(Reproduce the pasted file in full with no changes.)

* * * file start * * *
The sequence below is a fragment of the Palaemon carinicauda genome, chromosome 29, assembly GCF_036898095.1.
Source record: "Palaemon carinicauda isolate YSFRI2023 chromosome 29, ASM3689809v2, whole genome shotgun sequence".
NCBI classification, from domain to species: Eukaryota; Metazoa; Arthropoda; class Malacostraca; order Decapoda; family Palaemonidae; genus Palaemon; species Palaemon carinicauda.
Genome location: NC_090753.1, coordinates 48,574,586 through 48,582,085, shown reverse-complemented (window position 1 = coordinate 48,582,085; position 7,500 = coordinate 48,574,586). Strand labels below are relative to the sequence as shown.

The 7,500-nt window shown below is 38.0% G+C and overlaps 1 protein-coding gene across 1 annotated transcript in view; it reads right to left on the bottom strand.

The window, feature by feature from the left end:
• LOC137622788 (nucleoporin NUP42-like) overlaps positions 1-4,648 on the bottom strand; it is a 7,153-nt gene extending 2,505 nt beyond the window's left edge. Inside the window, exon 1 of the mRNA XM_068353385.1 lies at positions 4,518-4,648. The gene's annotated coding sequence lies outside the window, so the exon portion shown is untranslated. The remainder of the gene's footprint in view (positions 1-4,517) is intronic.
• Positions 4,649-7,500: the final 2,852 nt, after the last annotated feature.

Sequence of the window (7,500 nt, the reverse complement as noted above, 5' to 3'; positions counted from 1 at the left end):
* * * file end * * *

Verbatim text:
The sequence below is a fragment of the Palaemon carinicauda genome, chromosome 29, assembly GCF_036898095.1.
Source record: "Palaemon carinicauda isolate YSFRI2023 chromosome 29, ASM3689809v2, whole genome shotgun sequence".
NCBI classification, from domain to species: Eukaryota; Metazoa; Arthropoda; class Malacostraca; order Decapoda; family Palaemonidae; genus Palaemon; species Palaemon carinicauda.
Genome location: NC_090753.1, coordinates 48,574,586 through 48,582,085, shown reverse-complemented (window position 1 = coordinate 48,582,085; position 7,500 = coordinate 48,574,586). Strand labels below are relative to the sequence as shown.

The 7,500-nt window shown below is 38.0% G+C and overlaps 1 protein-coding gene across 1 annotated transcript in view; it reads right to left on the bottom strand.

The window, feature by feature from the left end:
• LOC137622788 (nucleoporin NUP42-like) overlaps positions 1-4,648 on the bottom strand; it is a 7,153-nt gene extending 2,505 nt beyond the window's left edge. Inside the window, exon 1 of the mRNA XM_068353385.1 lies at positions 4,518-4,648. The gene's annotated coding sequence lies outside the window, so the exon portion shown is untranslated. The remainder of the gene's footprint in view (positions 1-4,517) is intronic.
• Positions 4,649-7,500: the final 2,852 nt, after the last annotated feature.

Sequence of the window (7,500 nt, the reverse complement as noted above, 5' to 3'; positions counted from 1 at the left end):